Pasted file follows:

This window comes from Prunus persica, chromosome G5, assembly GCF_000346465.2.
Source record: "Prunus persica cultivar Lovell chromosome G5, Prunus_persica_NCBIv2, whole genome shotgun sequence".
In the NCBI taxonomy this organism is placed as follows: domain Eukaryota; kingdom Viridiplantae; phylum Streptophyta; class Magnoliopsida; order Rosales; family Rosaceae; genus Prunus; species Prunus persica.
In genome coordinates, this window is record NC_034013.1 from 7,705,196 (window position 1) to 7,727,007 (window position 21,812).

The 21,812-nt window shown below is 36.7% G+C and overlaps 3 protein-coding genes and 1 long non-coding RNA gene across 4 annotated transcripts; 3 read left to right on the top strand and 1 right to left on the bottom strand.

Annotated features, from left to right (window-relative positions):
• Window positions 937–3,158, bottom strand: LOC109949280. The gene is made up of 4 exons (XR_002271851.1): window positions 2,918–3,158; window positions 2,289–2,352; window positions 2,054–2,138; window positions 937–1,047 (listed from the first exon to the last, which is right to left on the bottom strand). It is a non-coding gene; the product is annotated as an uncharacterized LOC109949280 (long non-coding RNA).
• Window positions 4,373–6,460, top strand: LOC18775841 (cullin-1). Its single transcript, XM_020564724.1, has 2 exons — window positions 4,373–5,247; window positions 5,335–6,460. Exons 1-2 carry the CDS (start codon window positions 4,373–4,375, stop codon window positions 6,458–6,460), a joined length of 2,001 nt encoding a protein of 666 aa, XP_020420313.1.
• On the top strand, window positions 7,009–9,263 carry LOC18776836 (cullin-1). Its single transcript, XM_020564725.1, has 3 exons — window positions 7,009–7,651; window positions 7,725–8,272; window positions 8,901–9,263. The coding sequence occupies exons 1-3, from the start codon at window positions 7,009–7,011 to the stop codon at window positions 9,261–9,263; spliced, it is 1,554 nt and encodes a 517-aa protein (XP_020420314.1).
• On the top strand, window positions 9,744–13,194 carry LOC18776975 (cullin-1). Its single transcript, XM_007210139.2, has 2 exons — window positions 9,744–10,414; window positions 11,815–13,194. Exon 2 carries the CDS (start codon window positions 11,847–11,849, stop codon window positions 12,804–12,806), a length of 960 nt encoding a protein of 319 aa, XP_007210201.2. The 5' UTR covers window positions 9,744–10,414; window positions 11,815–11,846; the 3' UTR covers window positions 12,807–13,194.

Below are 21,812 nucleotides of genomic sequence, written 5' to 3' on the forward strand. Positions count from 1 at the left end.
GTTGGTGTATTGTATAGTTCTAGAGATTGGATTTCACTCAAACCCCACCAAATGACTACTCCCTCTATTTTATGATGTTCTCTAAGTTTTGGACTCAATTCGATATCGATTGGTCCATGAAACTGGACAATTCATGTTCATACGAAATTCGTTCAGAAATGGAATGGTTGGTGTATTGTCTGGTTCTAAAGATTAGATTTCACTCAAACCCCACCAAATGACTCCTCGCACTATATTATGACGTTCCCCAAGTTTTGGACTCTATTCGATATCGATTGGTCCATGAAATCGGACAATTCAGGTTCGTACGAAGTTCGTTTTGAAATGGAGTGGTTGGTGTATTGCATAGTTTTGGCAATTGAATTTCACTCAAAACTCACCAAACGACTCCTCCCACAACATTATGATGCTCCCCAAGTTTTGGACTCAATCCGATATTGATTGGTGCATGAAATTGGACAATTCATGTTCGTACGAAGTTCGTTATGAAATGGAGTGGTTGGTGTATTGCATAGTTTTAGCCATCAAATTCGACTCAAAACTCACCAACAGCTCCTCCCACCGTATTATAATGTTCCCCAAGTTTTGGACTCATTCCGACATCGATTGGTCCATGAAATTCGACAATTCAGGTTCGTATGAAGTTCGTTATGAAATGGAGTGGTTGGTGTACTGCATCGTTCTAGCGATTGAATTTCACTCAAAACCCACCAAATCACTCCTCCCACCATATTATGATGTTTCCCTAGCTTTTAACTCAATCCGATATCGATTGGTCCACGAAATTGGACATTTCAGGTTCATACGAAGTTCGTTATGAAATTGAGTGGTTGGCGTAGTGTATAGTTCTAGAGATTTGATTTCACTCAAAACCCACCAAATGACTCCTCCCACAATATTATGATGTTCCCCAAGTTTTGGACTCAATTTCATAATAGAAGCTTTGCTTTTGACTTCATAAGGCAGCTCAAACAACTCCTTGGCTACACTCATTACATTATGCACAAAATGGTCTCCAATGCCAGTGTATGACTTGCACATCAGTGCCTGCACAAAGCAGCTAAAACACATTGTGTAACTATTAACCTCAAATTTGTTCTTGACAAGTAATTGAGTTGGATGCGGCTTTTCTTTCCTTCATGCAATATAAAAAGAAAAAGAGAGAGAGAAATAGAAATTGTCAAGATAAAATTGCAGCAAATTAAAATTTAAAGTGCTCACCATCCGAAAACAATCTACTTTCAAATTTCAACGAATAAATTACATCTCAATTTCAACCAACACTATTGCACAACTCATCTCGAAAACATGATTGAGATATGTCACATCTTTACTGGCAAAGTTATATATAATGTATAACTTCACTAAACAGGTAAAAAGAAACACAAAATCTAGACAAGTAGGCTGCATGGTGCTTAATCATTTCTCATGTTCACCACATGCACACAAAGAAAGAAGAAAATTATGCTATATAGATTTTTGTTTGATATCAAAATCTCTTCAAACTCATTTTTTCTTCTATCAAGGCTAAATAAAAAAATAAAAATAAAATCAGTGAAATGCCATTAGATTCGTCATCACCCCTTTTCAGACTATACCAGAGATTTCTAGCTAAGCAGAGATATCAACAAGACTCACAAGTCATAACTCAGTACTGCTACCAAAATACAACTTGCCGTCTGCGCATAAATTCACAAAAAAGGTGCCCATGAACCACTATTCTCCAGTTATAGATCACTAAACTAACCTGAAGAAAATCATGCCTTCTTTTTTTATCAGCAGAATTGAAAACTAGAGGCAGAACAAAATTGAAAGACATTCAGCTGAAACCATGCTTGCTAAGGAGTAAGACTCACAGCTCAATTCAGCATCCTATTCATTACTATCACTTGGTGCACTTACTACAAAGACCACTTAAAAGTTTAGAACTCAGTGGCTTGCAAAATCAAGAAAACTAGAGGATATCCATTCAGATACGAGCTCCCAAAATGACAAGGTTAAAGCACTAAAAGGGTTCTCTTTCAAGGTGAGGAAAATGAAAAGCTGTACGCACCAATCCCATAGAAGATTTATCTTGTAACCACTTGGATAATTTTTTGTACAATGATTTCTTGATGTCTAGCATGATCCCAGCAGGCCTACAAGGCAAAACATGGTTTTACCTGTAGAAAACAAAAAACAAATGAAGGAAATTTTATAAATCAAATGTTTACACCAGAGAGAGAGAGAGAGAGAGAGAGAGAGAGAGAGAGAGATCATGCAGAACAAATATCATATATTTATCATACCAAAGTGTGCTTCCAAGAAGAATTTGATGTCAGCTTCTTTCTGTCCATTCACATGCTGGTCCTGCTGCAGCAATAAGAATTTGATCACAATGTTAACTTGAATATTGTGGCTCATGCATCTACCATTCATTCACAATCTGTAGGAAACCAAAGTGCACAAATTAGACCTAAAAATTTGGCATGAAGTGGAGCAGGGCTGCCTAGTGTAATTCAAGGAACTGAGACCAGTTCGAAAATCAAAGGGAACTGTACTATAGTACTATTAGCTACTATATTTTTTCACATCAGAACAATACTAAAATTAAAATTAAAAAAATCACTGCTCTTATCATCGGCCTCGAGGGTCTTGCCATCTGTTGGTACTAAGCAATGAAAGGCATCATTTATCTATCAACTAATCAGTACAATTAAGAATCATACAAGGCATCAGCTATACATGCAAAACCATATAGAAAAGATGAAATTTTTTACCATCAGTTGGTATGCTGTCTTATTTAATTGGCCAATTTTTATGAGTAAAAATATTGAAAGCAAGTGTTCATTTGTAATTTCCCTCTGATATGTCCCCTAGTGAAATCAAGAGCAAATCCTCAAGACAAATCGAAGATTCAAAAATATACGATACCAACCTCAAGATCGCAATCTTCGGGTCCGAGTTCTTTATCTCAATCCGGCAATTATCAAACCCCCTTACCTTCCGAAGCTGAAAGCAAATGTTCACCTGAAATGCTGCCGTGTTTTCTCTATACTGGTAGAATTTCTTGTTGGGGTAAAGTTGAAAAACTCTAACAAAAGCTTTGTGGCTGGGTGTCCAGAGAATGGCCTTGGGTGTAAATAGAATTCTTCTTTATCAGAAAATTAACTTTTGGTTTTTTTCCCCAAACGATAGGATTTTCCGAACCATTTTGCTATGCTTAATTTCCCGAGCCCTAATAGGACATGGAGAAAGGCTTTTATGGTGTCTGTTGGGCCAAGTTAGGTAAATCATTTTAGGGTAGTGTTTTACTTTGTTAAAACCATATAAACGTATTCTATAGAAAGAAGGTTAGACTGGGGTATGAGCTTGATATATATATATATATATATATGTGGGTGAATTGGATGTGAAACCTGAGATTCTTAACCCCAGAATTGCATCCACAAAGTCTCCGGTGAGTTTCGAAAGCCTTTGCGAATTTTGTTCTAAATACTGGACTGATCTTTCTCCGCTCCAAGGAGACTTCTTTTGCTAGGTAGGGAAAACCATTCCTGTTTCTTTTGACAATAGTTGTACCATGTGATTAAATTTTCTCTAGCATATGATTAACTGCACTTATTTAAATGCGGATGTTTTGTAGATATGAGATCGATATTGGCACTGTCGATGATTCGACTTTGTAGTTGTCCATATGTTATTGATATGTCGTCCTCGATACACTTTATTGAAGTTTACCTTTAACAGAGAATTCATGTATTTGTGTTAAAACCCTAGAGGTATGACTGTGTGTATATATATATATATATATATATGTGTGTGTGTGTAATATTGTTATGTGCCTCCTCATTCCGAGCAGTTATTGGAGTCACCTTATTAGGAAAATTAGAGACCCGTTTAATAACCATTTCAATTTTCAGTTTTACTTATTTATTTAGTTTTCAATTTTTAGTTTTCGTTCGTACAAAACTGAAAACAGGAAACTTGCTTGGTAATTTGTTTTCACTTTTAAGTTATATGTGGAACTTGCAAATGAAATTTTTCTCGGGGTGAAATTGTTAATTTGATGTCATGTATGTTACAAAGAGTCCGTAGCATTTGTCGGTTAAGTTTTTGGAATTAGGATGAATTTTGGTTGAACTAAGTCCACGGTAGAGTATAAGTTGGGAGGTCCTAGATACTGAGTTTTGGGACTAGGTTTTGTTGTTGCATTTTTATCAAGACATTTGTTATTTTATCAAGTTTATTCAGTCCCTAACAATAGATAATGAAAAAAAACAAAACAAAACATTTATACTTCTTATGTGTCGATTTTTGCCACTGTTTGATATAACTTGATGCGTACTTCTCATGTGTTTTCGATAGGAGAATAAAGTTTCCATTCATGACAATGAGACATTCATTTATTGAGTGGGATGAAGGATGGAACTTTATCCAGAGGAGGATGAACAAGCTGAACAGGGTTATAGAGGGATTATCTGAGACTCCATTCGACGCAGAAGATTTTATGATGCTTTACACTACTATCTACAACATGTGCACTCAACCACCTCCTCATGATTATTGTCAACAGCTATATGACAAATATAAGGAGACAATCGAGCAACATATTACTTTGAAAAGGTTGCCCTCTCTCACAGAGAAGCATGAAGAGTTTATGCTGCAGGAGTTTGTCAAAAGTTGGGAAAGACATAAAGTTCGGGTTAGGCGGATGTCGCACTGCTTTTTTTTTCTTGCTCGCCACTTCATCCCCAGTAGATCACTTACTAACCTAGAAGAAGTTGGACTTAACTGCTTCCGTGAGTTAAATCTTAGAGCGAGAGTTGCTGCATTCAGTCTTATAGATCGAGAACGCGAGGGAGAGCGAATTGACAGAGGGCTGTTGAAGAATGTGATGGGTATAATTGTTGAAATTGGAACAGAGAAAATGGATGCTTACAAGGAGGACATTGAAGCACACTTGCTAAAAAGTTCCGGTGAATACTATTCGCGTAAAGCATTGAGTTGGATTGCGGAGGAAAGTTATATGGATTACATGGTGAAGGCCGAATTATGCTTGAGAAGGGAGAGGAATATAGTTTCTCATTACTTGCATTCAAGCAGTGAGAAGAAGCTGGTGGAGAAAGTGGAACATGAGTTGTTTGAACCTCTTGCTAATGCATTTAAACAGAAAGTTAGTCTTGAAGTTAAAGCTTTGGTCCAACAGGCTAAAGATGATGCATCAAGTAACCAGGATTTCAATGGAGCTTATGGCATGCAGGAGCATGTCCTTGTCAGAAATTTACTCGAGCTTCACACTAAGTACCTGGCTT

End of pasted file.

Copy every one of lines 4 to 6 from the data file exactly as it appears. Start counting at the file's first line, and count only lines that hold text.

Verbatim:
In genome coordinates, this window is record NC_034013.1 from 7,705,196 (window position 1) to 7,727,007 (window position 21,812).

The 21,812-nt window shown below is 36.7% G+C and overlaps 3 protein-coding genes and 1 long non-coding RNA gene across 4 annotated transcripts; 3 read left to right on the top strand and 1 right to left on the bottom strand.

Annotated features, from left to right (window-relative positions):